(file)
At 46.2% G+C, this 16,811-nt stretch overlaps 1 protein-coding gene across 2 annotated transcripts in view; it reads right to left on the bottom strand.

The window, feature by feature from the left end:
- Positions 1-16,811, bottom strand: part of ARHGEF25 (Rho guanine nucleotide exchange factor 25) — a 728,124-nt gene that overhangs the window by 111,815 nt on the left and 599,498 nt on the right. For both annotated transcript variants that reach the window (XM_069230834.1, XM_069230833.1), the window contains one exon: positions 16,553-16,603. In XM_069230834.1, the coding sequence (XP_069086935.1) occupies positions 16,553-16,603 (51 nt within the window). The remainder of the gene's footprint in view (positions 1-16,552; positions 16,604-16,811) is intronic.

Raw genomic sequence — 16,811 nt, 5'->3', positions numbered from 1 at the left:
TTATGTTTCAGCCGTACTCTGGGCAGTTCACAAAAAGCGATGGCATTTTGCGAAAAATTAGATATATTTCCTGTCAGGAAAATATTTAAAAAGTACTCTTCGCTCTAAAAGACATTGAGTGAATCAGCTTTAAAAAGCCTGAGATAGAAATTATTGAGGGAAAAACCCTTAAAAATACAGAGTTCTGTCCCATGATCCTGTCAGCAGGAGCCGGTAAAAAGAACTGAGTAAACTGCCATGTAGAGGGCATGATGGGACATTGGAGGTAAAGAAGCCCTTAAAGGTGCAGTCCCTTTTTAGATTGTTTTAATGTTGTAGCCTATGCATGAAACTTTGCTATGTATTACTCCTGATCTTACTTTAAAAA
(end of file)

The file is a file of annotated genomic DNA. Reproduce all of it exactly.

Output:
At 46.2% G+C, this 16,811-nt stretch overlaps 1 protein-coding gene across 2 annotated transcripts in view; it reads right to left on the bottom strand.

The window, feature by feature from the left end:
- Positions 1-16,811, bottom strand: part of ARHGEF25 (Rho guanine nucleotide exchange factor 25) — a 728,124-nt gene that overhangs the window by 111,815 nt on the left and 599,498 nt on the right. For both annotated transcript variants that reach the window (XM_069230834.1, XM_069230833.1), the window contains one exon: positions 16,553-16,603. In XM_069230834.1, the coding sequence (XP_069086935.1) occupies positions 16,553-16,603 (51 nt within the window). The remainder of the gene's footprint in view (positions 1-16,552; positions 16,604-16,811) is intronic.

Raw genomic sequence — 16,811 nt, 5'->3', positions numbered from 1 at the left:
TTATGTTTCAGCCGTACTCTGGGCAGTTCACAAAAAGCGATGGCATTTTGCGAAAAATTAGATATATTTCCTGTCAGGAAAATATTTAAAAAGTACTCTTCGCTCTAAAAGACATTGAGTGAATCAGCTTTAAAAAGCCTGAGATAGAAATTATTGAGGGAAAAACCCTTAAAAATACAGAGTTCTGTCCCATGATCCTGTCAGCAGGAGCCGGTAAAAAGAACTGAGTAAACTGCCATGTAGAGGGCATGATGGGACATTGGAGGTAAAGAAGCCCTTAAAGGTGCAGTCCCTTTTTAGATTGTTTTAATGTTGTAGCCTATGCATGAAACTTTGCTATGTATTACTCCTGATCTTACTTTAAAAA